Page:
If I make it to 93 – and my grandmother turns 97 this year, so you never know, maybe I will – I shall definitely celebrate, but I’m not a multinational sports shoe manufacturer. What I mean is, large corporations, national institutions and monarchs usually trumpet about the big birthdays. You know, they get out the flags for round numbers like 50 or 75, so it strikes me as rather odd that Adidas has chosen to celebrate 93 years in business.
Or at least according to a current promotion on WhatsApp it has and, what’s more, this anniversary is being marked by a great giveaway. Yes, free trainers! There are apparently 3000 boxfresh pairs of them are on offer, but sadly my advice is to put as much distance as you can between yourself and this promotion, because, of course, it’s a scam. Sneaky, huh?
To claim your prize, you’re asked to go to what looks like a plausible web address, where, I believe, you’ll be asked to complete a survey. I say I believe because I must confess I haven’t actually done this myself. I may be a SCAMbassador, committed to highlighting scam prize draws and fighting scammers the world over, but this is very likely a phishing scam and there’s no way I’m going to put my personal data at risk. That would be shooting myself in the foot (I’m wearing Adidas Stan Smith’s, in case you’re wondering). I like to keep my financial information and passwords private, thank you very much, and you should, too.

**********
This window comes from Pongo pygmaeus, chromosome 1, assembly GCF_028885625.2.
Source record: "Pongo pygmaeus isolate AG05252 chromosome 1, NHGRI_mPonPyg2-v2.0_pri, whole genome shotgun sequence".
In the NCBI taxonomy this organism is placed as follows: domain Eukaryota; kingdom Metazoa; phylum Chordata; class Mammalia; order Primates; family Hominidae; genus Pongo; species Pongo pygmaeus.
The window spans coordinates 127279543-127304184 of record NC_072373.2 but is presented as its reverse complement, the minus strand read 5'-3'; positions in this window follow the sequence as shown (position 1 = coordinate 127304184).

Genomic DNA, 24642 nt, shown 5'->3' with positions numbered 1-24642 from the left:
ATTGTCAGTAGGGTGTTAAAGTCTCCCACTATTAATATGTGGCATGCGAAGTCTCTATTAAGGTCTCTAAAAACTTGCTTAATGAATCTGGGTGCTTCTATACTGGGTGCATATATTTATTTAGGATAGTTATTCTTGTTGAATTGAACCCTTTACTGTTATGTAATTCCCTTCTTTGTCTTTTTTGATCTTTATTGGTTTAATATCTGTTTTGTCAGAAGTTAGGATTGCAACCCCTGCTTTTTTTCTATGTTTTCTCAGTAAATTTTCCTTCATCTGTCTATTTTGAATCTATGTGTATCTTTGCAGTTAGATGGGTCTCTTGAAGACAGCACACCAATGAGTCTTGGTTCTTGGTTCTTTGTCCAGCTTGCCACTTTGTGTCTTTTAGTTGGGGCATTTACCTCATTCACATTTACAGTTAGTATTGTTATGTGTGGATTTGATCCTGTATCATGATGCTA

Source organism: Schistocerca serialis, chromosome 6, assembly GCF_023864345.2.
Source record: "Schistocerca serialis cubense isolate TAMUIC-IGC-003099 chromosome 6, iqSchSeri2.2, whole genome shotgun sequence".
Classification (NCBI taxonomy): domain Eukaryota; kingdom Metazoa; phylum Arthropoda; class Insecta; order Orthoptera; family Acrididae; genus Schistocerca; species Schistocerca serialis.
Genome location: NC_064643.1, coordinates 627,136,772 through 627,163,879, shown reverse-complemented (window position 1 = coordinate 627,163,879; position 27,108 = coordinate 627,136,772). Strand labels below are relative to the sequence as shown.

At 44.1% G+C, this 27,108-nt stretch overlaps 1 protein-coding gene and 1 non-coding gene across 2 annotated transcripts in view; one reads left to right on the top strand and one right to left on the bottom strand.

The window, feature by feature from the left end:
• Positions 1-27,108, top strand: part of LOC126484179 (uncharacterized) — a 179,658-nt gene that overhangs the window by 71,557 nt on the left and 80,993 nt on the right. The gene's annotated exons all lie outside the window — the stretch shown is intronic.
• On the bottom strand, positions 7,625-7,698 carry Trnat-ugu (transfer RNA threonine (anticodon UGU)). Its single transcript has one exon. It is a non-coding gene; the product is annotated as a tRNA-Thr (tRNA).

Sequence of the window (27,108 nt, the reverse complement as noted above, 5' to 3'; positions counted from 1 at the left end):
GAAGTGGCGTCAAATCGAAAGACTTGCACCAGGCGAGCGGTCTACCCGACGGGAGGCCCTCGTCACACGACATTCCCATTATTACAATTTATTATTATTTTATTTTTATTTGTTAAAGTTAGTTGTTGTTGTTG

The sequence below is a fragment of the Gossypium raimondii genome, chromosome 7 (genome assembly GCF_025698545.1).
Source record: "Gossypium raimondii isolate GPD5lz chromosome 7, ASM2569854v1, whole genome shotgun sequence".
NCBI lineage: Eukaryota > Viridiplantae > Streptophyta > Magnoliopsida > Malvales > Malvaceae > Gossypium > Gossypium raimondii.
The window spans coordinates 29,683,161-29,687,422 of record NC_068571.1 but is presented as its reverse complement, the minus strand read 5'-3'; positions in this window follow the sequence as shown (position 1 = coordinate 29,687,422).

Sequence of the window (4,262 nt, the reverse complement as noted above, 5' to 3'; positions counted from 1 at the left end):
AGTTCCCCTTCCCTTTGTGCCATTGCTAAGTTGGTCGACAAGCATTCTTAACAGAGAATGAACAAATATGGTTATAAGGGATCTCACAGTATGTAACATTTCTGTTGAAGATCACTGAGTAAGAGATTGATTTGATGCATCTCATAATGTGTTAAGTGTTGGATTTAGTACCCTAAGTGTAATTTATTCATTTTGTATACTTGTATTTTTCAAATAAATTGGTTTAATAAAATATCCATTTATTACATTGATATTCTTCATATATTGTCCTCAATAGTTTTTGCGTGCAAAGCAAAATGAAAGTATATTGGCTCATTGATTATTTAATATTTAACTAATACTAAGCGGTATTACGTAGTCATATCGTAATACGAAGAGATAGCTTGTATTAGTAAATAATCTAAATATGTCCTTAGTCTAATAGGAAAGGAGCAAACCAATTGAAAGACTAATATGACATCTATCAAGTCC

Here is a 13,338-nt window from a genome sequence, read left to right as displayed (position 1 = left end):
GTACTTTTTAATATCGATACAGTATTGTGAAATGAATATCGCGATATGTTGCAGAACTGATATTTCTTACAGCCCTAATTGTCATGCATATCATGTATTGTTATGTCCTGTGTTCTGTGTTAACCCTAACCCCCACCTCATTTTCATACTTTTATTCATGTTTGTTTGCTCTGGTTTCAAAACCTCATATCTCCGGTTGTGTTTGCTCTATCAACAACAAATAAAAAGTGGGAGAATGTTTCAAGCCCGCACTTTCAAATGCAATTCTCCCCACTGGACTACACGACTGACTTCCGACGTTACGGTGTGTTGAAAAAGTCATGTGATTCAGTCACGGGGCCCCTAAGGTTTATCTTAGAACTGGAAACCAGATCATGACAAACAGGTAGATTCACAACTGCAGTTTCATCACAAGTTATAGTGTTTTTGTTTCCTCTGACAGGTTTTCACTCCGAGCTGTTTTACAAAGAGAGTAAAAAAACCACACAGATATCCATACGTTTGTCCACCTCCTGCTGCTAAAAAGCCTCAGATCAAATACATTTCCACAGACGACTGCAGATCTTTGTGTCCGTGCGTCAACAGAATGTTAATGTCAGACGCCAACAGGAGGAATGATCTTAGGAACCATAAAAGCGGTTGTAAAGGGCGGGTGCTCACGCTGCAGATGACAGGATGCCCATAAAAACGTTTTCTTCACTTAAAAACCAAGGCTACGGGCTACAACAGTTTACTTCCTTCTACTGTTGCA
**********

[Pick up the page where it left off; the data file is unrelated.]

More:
If you’re not sure whether a communication is a scam or not – and they can be far more sophisticated than this one – check it out by another route. it’s always worth going to the company’s legitimate website, Googling it or checking a channel like Twitter for information. In this case, in reply to an enquiry from a member of the public, Adidas UK tweeted, “Hi there, thanks for flagging, but that giveaway is not affiliated with adidas.”
That’s a nice, clear response, isn’t it, and most businesses will be glad to set the record straight, because a scam like this can not only cause genuine distress and financial loss – or just an overload of spam – to people who fall for it, but it can damage a company’s reputation too. I can only tell you – and I’m going to dig my heels in on this – don’t respond, don’t forward this scam and tell your friends and family not to respond or forward it either. You can also report scams to Action Fraud, via its online fraud reporting tool.
The better news is that several websites are reporting that WhatsApp has been testing a feature to alert users to the fact that they are about to send on a message that has been forwarded many times. It’s unclear whether this will be officially rolled out or not, but if it is it should hopefully reduce the volume of scams and indeed chain messages in circulation – and I for one am very keen to see the scammers run out of town.
Sarah Burns is Prizeology’s Chief Prizeologist and a National Trading Standards Scams Team Scambassador. She also has a very large trainer collection.